New Brunswick

No celebrating yet over lower homeless count

The number of homeless people in the province appears to be down by 10 to 12 per cent since the end of 2019, but people who work closely with them say the situation is not actually that rosy.

Numbers expected to climb as COVID restrictions are lifted

In New Brunswick there are about 450 people experiencing homelessness and thousands in need of affordable housing. (Pierre Fournier/CBC News)

The number of homeless people in the province appears to be down by 10 to 12 per cent since the end of 2019, but people who work closely with them say the situation is not actually that rosy.

Community agencies say they know of 437 to 447 people currently in shelters, couch surfing or sleeping rough in the three largest urban centres.

That compares to 500 last December.

The current breakdown is 290 in the Moncton area, 87 in Saint John and 60 to 70 in Fredericton.

At first glance, it would seem the homeless population in Saint John has been almost halved from the December figure of 166.

Names drop off by-name list

Chris Gorman, system planner with the Human Development Council, said that's not really the case. Gorman said 166 was a "high water mark" as agencies added as many names as they could to the relatively new by-name list.

The by-name list makes the process of getting people into homes more efficient and equitable, said Gorman, by matching people to appropriate units and supports.

Names drop off the list, he said, if a person is not seen by one of the participating agencies in 60 days. And lockdown restrictions led to that happening.

Moncton has seen an increase in homelessness and a zero increase in affordable housing. (Angela Gemmill/CBC)

Similarly, the pandemic also slowed the flow of new intakes.

"We do anticipate the numbers to go back up shortly," said Gorman, "now that things are normalizing somewhat and evictions are no longer banned."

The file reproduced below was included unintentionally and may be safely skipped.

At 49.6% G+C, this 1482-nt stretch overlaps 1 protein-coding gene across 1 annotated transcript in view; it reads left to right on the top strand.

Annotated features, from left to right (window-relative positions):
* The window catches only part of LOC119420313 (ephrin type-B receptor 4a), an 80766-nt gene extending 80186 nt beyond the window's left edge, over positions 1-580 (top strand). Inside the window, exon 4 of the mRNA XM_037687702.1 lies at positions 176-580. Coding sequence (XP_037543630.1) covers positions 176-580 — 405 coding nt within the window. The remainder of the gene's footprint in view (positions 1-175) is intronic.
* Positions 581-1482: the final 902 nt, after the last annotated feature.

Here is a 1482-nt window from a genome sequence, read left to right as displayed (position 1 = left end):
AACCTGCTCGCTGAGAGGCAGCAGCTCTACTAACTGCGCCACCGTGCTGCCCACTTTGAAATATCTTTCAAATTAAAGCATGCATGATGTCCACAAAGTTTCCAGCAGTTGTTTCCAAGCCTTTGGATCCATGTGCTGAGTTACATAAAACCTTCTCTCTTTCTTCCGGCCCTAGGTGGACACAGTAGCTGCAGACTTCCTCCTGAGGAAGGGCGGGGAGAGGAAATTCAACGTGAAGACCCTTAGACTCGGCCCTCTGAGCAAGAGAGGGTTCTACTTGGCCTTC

Gorman pointed to other figures, however, that illustrate progress in the fight against homelessness.

Over the past year 118 homeless people in Saint John moved into permanent housing, he said. And only 11 of them have been evicted.

That's a 90 per cent success rate, which Gorman attributed to "amazing" front-line supports, such as Housing Alternatives.

Despite the pandemic, 32 names have been taken off the homeless list in Saint John since the beginning of March, Gorman said.

Many people found housing on their own, he said, while community agencies helped house 14 people.

"We are confident that we are moving in the right direction," said Gorman, "and hopeful that we will hit our goal of functionally eliminating chronic homelessness in Saint John by 2022."

In Fredericton, moves were put on hold for a couple of months during the pandemic, said Warren Maddox, executive director of Fredericton Homeless Shelters Inc.

But at the end of May and beginning of June, six people who'd been staying in shelters moved into permanent housing, he said. Seven more people are expected to move this week and next.

Using a by-name list has helped match homeless people with tenants, Maddox said.

Well over 90 per cent of the homeless people who have moved into permanent housing in Fredericton since May 2019 have stayed there, he said.

Problem growing in Moncton

The situation is not improving, however, in the Moncton area, according to Trevor Goodwin, the senior director of Outreach Services for the local YMCA.

"The city has seen an increase in homelessness," said Goodwin, "and zero increase in affordable housing."